Many forests in tropical regions have been converted to agricultural land. At the same time, forest is re-establishing itself on abandoned agricultural land and grasslands. Both processes give rise to a dynamic landscape of deforestation and reforestation, with conflicting interests of nature conservationists and farmers with respect to biodiversity and food production.
With a view to better understanding these ecological and social dynamics in agro-forest border regions, an interdisciplinary research programme was launched in 2015, FOREFRONT, in which Wageningen University is collaborating intensively with universities in Mexico (ECUSUR, UNAM) and Brazil (UFV). A team of research associates, postdoctoral researchers, PhD candidates and Master's students, ranging from soil specialists to sociologists, has investigated the landscape dynamics. What does this mean for the people living there? How can they influence these dynamics?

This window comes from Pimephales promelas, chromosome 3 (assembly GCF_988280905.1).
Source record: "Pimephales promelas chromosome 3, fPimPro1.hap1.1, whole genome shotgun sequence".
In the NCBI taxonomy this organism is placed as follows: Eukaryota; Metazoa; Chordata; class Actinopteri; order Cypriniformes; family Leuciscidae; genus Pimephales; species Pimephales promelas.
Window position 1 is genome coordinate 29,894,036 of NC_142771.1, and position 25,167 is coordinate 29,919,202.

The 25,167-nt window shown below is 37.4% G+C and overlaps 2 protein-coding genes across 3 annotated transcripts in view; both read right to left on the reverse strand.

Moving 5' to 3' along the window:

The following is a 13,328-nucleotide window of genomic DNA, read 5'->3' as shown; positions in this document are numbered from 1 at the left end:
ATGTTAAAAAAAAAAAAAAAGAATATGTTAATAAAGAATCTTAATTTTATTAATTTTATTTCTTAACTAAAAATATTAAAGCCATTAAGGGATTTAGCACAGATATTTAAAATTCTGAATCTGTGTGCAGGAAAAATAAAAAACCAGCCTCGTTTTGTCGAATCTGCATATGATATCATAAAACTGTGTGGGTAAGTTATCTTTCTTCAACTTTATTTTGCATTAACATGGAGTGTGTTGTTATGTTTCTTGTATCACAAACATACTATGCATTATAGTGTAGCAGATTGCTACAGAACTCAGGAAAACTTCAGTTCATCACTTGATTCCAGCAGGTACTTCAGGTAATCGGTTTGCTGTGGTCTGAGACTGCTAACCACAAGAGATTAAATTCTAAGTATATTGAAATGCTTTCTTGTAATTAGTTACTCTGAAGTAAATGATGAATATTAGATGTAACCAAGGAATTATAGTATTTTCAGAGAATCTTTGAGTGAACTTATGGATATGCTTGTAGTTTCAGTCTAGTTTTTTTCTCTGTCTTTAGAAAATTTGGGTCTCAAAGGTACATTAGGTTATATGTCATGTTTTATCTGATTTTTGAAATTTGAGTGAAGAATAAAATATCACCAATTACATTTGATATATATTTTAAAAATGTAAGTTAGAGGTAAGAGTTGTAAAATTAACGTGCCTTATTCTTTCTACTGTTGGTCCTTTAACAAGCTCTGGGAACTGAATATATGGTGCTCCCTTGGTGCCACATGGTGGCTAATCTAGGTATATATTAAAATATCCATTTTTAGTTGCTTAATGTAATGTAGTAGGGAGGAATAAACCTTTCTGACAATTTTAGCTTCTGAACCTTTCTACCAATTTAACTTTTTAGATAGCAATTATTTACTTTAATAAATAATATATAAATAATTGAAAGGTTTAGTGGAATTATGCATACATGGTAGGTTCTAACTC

International and interdisciplinary cooperation is a productive and instructive experience, in the view of WUR project managers Frans Bongers and Thom Kuyper in this video which was filmed on location in Brazil:
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Bongers: “Our research in three different agro-forest border regions yielded factual information on the regions along with an exchange of knowledge with and between NGOs, farmer organisations and among the researchers. The lenses through which people look when they examine situations determine to a large extent how they think about them. Trying on different glasses now and then is already taking a big step forwards.”